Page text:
Robert Rock has one of the most admired swings on the European Tour. Here he explains the role the right leg plays.
A lot of good players struggle from the top of backswing with the legs, hips and feet getting involved too quickly.
The parts of the body that have moved the furthest in the backswing are the hands, arms and shoulders. The movement in the hips, knees and feet are quite small in comparison so, from the top, you want your shoulders and arms to unwind first, and your hips and knees to hold their position or at least feel like they are.
We don’t want the right hip and knee moving beyond its original set-up position until half-way down so there is room for the right elbow to swing down in front of it.
HOW TO STABILISE THE LOWER HALF
The easiest ways of controlling what your hips do is to look at what your right leg does on the way back.
The right leg straightens a bit in the backswing so, if you can re-establish a slight bend in the knee as you start down and hold the knee slightly outwards to the right, that will stop your knees driving too early.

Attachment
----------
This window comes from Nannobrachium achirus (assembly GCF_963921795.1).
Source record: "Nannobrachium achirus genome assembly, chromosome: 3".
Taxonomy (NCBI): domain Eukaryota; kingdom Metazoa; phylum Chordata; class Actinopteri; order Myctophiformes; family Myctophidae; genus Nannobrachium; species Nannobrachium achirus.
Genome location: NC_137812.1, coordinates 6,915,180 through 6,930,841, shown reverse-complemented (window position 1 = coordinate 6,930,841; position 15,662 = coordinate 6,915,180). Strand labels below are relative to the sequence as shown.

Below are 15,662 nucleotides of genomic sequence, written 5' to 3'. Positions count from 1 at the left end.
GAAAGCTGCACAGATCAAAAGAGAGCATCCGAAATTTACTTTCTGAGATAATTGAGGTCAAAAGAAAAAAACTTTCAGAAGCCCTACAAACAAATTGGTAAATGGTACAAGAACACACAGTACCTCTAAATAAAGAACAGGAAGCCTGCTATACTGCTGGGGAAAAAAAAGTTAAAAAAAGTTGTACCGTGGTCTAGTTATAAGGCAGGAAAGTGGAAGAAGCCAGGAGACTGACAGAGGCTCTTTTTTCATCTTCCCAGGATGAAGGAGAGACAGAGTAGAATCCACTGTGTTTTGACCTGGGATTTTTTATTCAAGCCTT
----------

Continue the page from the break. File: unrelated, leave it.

Then your hips can apply their power through impact and the right foot should roll inwards as the right knee moves across towards the left knee. The right heel only comes up after impact.
Please remember: This is a description of what the order of the downswing should be like and it is very dependent on rhythm and timing and is what is meant by starting down slowly and unhurried. The dropping of the arms and unturning of the shoulders appears smooth when the lower body is quiet.
Two-time winner Robert has one of the most admired swings on the European Tour and he coached Oli Wilson to his Dunhill Links win in 2014. He has recently opened a second academy, Kings Hill, in Kent which boasts a bespoke custom-fit studio, the first of its kind in the South East.